Squash Casserole

Posted in John's Current Blog on May 27, 2024

This is a repeat of an early blog, from July 2007. This squash casserole is so simply perfect that it bears repeating:

Washington DC; July 2027:

I got involved in a community garden here in DC. My neighborhood, traditionally African American and Hispanic, is rapidly being gentrified, but I wanted to grow some traditional old southern favorites like okra and cowpeas with my neighbors while introducing them to other heirloom varieties such as the lovely French summer squash, ronde de Nice, and delicious tomato varieties such as Costoluto Genovese and Aunt Ruby’s German Green.

We had our share of diseases and pests while gardening in the lowcountry, but inner city gardening here presents its own set of distinct problems, including squirrels and their nocturnal cousins that get to our harvest before we do! Nevertheless, I’ve enjoyed radishes, beets, chard, collards, summer squash, okra, tomatoes, and peppers and beans of several varieties, even if we have lost all the cucumbers to some four-legged pests! The photo above is of recently harvested vegetables from our plot.

Summer squash is one of those vegetables that deserves to be featured in the simplest dishes. I usually choose the smallest ones I can find and simply steam them with onions, then dress them with a hint of butter, salt, and pepper. But Mikel, my husband, swore to me that his mother’s squash casserole is like no other, and that he wished I could make it. I told him that I would call her and ask her for the recipe, but he warned, “She won’t tell you everything.”

But Dixie (yes, that’s her name) and I have a mutual admiration society going, so I gave her a call and asked, but before doing so I read through a good dozen or so southern cookbooks, looking through the recipes to see what to expect. Invariably, they included lots of dairy: milk, eggs, and cheese. Even the updated and lightened version with mint that appears in my lowcountry cookbook has an egg and 2/3 cup of milk to a pound of squash. Mikel swore to me that Dixie’s didn’t.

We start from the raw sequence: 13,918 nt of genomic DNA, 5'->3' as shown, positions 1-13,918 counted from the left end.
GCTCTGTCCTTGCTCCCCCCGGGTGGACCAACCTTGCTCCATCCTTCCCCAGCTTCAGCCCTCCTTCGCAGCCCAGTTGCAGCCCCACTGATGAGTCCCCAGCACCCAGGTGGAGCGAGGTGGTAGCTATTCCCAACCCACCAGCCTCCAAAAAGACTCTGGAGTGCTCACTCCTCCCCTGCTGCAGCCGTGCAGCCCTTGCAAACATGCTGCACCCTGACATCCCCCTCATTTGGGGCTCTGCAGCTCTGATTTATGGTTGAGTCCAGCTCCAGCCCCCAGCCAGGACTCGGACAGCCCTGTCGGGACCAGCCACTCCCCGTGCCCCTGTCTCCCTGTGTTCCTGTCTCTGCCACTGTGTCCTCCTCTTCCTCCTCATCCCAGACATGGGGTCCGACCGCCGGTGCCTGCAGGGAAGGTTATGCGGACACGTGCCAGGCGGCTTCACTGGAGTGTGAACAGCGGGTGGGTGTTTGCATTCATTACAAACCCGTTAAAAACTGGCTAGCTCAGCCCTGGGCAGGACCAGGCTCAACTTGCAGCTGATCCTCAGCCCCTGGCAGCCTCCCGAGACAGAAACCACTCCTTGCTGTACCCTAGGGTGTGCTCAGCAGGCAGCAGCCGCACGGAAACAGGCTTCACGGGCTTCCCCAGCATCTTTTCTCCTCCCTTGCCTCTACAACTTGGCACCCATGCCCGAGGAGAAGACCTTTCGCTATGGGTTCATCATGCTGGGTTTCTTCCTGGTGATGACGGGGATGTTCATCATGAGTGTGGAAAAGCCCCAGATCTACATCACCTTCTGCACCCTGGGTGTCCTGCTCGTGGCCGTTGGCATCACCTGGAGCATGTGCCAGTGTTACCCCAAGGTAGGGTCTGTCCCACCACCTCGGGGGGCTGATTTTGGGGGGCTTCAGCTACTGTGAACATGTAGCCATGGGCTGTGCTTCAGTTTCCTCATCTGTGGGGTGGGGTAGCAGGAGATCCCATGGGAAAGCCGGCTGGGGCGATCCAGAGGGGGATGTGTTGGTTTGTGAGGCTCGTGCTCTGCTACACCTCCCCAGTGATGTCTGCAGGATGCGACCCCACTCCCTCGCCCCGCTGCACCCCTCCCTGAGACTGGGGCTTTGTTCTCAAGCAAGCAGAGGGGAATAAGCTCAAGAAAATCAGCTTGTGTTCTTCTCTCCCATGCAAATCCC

I made the casserole last night and, I must say, it’s a winner. Here’s the recipe, pretty much the way she told it to me:

Wash 2 pounds of just-picked, tender young summer squash. (Crookneck is the southern standard, and possibly the most flavorful, though I’m partial to the buttery texture of small ronde de Nice.) Cut them up into ½” slices and put them in a stockpot with the water that clings to them and one Vidalia onion, chopped. Cover and steam over medium high heat until they are just tender, but still al dente. Carefully stir them around if you must or add a touch of water if necessary, but the less you add, the more you’ll taste the subtle flavors of the squash. Jeanne Voltz and Caroline Stuart, writing in The Florida Cookbook (Knopf, 1993), advise, “Use as little water as you dare, none if you can keep the heat low and stir the squash every minute or two, or ½” of water if you have other things on your mind.” Drain the squash and onions and stir in about a tablespoon or two of butter, and salt and pepper to taste. Dump the contents into an 8″ baking dish, preferably glass or ceramic.

While you are steaming the squash, melt another 6 tablespoons or so of butter in a skillet over medium heat and add one of those inner packages of saltines from the big box, crushed. Stir the mixture around until it begins to brown, then remove from the heat. Spread the buttered saltine mixture on the top of the casserole and bake in a preheated 350-degree oven until warmed through (the juices will bubble) and the top is evenly browned, about 30 minutes. Serve immediately. We had it with fried chicken and a freshly picked arugula and tomato salad.

I’m not much of a leftovers kind of a guy, but this simple squash casserole, with its stick of  butter, was delicious reheated a couple of days later as well!

Here’s a photo of an emergent ronde de Nice squash from our plot in the local community garden.


P.S. 2024: I am rerunning this exactly as it appeared 17 years ago, though I changed the word “partner” to “husband.” (We’ve been together 31 years.) I’m also adding a photo of the local squash and Vidalia onion I used last night when I made the dish again. Unfortunately, I once again forgot to take photos of the finished dish, which we had with fried chicken, rice and gravy, and collard greens with chow chow. The meal followed a Caprese salad and was followed by homemade peach ice cream and meringues, as well as Banana Bourbon Raisin ice cream. And blondies that my guests brought. I could barely get up from the table.

Fresh local crookneck squash and a Vidalia onion.


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